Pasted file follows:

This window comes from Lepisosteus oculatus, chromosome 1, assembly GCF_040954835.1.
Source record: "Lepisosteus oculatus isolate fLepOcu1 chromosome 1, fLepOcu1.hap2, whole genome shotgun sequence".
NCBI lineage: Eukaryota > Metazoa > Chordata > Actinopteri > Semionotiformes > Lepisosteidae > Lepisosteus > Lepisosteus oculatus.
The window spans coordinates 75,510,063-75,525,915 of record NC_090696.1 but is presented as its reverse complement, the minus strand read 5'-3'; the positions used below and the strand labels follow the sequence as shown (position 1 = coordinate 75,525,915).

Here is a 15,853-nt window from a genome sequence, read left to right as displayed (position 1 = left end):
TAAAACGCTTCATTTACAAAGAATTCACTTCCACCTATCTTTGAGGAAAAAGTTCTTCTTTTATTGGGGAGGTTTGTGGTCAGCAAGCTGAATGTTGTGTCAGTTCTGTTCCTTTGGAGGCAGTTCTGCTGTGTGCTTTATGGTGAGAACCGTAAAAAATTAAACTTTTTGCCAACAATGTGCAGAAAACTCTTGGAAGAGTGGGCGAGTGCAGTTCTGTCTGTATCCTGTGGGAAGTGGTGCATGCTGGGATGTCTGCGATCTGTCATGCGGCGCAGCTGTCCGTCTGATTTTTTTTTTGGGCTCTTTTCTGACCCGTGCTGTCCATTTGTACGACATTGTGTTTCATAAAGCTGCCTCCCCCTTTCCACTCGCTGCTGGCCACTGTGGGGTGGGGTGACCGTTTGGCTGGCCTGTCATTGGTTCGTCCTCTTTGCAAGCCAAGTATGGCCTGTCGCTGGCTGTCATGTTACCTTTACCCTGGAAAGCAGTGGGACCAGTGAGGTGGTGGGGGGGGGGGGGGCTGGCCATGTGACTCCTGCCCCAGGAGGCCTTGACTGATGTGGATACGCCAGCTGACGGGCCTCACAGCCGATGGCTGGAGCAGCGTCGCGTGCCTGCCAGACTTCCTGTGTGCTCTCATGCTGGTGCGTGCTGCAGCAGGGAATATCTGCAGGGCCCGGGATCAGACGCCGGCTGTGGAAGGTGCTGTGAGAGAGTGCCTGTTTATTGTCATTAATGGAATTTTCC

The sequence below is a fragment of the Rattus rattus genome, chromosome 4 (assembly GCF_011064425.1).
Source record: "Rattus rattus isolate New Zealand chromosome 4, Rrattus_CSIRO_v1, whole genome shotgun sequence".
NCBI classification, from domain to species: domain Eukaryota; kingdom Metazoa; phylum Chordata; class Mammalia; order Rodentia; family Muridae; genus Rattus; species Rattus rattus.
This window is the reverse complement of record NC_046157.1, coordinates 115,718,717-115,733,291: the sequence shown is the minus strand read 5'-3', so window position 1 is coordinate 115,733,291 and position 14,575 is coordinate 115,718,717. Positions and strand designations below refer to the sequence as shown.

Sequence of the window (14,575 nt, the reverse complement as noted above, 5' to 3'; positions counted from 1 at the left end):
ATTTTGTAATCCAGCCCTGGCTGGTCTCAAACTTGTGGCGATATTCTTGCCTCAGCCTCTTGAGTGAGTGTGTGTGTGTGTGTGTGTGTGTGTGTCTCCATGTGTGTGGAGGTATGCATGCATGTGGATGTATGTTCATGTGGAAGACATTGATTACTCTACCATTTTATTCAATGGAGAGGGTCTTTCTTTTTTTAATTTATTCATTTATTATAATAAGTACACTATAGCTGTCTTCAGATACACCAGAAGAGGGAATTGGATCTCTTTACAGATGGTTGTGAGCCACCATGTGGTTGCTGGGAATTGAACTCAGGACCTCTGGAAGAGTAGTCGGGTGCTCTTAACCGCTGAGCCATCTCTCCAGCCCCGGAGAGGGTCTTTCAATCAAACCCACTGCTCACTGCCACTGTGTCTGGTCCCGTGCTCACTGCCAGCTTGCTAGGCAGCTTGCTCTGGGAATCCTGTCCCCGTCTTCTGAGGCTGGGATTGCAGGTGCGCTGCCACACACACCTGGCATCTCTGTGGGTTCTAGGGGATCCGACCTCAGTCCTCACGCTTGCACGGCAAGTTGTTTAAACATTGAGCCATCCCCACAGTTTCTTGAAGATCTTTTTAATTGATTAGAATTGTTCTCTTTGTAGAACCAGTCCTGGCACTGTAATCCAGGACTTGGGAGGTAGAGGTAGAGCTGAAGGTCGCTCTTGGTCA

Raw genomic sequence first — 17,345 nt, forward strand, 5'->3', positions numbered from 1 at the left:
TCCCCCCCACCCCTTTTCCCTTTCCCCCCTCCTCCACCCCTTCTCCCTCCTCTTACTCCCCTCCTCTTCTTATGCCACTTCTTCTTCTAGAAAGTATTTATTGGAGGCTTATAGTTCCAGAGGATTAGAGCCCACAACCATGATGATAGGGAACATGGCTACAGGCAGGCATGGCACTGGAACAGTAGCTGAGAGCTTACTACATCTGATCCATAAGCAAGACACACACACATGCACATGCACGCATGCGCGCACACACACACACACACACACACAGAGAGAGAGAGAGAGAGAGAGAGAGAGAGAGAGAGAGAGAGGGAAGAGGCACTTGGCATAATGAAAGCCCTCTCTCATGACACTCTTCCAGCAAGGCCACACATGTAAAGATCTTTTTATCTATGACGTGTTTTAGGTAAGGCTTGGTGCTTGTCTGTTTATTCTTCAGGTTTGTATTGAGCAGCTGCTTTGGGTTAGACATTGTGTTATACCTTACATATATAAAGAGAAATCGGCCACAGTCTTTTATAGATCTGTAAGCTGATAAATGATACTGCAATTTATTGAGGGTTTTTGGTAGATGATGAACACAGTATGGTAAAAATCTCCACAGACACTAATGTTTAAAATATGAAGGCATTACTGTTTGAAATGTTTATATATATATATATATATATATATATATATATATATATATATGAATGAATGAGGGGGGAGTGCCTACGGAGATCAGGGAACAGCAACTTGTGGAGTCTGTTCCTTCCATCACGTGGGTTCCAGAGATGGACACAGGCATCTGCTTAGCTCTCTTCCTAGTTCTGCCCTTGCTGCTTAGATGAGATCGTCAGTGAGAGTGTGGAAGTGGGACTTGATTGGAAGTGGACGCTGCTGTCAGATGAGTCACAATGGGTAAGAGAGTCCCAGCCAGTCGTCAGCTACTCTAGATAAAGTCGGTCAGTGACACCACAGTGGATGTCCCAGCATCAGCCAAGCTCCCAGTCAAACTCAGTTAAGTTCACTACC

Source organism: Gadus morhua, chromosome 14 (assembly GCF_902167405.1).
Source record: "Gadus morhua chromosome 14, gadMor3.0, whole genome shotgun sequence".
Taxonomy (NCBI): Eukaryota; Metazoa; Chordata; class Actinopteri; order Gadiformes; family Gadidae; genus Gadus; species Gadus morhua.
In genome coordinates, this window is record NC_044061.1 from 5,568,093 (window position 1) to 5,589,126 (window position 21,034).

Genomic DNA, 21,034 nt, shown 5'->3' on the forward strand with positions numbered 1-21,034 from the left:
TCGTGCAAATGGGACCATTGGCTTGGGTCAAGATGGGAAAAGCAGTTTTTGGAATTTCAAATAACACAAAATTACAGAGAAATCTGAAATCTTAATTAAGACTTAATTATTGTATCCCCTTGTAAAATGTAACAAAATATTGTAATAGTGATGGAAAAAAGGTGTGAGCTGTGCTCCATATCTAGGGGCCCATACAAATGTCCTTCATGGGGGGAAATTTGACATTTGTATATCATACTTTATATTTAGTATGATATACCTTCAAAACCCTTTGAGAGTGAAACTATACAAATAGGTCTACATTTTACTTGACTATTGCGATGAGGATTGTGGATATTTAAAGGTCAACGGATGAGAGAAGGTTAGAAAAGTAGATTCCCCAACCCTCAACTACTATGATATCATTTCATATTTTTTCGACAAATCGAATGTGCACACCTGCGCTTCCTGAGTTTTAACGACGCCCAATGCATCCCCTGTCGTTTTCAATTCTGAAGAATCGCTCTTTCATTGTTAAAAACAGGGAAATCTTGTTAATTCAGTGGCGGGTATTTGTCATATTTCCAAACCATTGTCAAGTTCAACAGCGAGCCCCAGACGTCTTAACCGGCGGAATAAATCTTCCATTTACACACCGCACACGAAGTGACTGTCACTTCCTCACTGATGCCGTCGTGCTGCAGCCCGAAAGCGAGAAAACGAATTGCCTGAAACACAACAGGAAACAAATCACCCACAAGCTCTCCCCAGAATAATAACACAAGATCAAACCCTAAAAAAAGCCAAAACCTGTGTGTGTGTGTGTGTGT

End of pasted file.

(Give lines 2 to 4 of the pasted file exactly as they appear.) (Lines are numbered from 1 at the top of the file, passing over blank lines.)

Source record: "Lepisosteus oculatus isolate fLepOcu1 chromosome 1, fLepOcu1.hap2, whole genome shotgun sequence".
NCBI lineage: Eukaryota > Metazoa > Chordata > Actinopteri > Semionotiformes > Lepisosteidae > Lepisosteus > Lepisosteus oculatus.
The window spans coordinates 75,510,063-75,525,915 of record NC_090696.1 but is presented as its reverse complement, the minus strand read 5'-3'; the positions used below and the strand labels follow the sequence as shown (position 1 = coordinate 75,525,915).